Flying in a microlight is no more or less dangerous than other forms of general aviation. All the aircraft used for these experiences are meticulously maintained and you’ll only be taken up by the most experienced of pilot instructors.
How far can a microlight fly?
Back in the day, open cockpit microlights had a range of around 250 miles at best. Modern microlights can fly as far as 1000miles, as they are built with more high-tech material and have become more efficient.
How fast can a microlight fly?
To be a microlight the aircraft has to have a slow cruising speed of 35knots or less. Having said that, maximum speeds are constantly on the increase, with some of the newest fixed wing models like the Ikarus capable of 150mph. On average, a flexi wing can fly between 50 and 80mph.
Will my microlight lesson be cancelled in bad weather?
In essence, yes, but don’t worry, the flight operator will reschedule your microlight experience for another suitable date. Microlights need wind speeds of less than 15knots to take off, with no cloud cover or rain.
Can you fly a microlight at night?
Nope. The microlights aren’t equipped to be able to fly at night.
Do you need a licence to fly a microlight?
If you want to fly a microlight solo yes, you have to have a pilot’s licence. For microlighters it’s called the National Private Pilot’s Licence Microlight rating - or the NPPL(M). For these experiences there is no need for a licence or for you to be enrolled on a training programme as it is a taster lesson. If you carry on with microlighting lessons, these experiences may count to your flying time log book.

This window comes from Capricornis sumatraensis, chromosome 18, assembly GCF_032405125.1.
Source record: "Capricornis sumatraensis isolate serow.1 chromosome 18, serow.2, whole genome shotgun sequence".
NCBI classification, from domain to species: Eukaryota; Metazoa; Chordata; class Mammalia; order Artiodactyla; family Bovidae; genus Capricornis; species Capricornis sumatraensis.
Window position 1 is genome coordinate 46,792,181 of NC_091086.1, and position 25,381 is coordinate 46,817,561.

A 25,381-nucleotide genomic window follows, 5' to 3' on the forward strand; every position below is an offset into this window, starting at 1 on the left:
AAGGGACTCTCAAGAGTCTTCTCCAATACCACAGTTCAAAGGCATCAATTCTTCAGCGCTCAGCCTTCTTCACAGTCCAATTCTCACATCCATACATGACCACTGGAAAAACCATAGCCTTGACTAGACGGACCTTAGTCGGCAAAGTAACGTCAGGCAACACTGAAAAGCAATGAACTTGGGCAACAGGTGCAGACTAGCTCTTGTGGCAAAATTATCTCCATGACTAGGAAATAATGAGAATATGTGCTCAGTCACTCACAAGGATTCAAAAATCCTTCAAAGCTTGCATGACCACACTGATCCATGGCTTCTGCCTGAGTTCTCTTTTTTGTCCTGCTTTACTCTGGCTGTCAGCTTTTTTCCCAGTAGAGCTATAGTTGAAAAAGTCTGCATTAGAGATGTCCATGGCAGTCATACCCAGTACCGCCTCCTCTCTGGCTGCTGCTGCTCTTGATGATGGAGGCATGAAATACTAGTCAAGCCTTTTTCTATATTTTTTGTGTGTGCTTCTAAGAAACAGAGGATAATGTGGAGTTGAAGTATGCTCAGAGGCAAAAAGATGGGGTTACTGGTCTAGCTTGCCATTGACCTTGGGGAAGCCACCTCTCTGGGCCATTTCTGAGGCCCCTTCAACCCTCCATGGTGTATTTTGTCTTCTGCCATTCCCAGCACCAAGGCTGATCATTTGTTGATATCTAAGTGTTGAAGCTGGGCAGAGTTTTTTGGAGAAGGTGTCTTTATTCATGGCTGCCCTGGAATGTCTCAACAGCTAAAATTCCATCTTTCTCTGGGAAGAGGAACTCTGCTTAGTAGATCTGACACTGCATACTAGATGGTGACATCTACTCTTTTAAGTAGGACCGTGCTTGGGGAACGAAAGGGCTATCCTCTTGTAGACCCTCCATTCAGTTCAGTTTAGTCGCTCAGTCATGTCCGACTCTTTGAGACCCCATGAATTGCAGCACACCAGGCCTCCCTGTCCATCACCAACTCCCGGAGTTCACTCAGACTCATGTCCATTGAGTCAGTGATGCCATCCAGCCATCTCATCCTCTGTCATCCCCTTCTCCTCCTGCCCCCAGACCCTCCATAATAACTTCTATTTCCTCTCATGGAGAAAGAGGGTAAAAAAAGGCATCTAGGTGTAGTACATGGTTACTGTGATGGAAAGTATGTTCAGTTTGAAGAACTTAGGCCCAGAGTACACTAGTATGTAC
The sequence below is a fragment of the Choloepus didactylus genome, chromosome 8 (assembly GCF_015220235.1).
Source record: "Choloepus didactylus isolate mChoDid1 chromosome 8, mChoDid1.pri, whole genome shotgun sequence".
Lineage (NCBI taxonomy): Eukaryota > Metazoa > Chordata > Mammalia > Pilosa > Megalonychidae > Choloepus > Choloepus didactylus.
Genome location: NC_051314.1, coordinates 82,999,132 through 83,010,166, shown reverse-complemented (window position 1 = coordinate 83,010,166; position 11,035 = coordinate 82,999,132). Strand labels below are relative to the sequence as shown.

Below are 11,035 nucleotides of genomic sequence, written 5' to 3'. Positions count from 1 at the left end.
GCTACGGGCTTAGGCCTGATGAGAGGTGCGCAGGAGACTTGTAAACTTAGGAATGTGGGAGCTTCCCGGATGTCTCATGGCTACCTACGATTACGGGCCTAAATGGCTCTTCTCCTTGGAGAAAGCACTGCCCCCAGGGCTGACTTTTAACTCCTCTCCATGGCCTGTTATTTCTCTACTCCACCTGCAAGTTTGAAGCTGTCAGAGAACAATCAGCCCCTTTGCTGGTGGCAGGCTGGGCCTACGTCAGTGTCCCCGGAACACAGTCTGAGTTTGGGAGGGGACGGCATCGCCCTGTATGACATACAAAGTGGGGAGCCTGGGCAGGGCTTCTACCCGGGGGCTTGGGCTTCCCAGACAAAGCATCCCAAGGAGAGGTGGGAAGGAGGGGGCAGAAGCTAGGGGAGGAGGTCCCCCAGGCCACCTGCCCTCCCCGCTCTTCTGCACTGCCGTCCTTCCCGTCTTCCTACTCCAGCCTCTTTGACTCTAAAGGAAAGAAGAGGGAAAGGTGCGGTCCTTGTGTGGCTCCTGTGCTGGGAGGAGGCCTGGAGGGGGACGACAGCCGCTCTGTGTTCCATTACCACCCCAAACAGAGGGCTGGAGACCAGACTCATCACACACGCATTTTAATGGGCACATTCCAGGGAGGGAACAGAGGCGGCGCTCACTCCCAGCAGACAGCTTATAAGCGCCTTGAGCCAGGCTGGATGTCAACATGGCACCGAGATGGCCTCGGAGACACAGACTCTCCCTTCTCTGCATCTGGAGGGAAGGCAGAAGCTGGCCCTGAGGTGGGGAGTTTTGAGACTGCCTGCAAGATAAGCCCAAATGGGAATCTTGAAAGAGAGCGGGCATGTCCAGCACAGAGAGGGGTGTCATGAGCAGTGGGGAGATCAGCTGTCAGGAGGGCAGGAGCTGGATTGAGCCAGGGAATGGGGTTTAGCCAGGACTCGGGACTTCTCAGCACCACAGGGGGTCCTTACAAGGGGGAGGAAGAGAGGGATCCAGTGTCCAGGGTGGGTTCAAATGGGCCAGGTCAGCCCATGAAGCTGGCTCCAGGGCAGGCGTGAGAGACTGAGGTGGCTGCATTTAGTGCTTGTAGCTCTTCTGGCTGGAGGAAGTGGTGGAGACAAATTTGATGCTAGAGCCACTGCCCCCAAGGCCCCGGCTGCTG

Are your schools members of a microlight association?
Yes. Nearly all are part of the British Microlight Aircraft Association (BMAA). The association promotes microlighting in the UK and is the voice of the sport in this country. All pilot instructors operating these trial lessons are highly experienced pilots with lots of hours of microlight teaching under their belts.
Where can I go on a microlight experience near me?
As you don’t need a huge tarmac runway to take off in a microlight (a small grass air strip will do!) we have lots of small, independent microlight operators around the country who are more than ready to give you your first taste of microlighting, be it in a fixed or flex wing aircraft. Current locations include: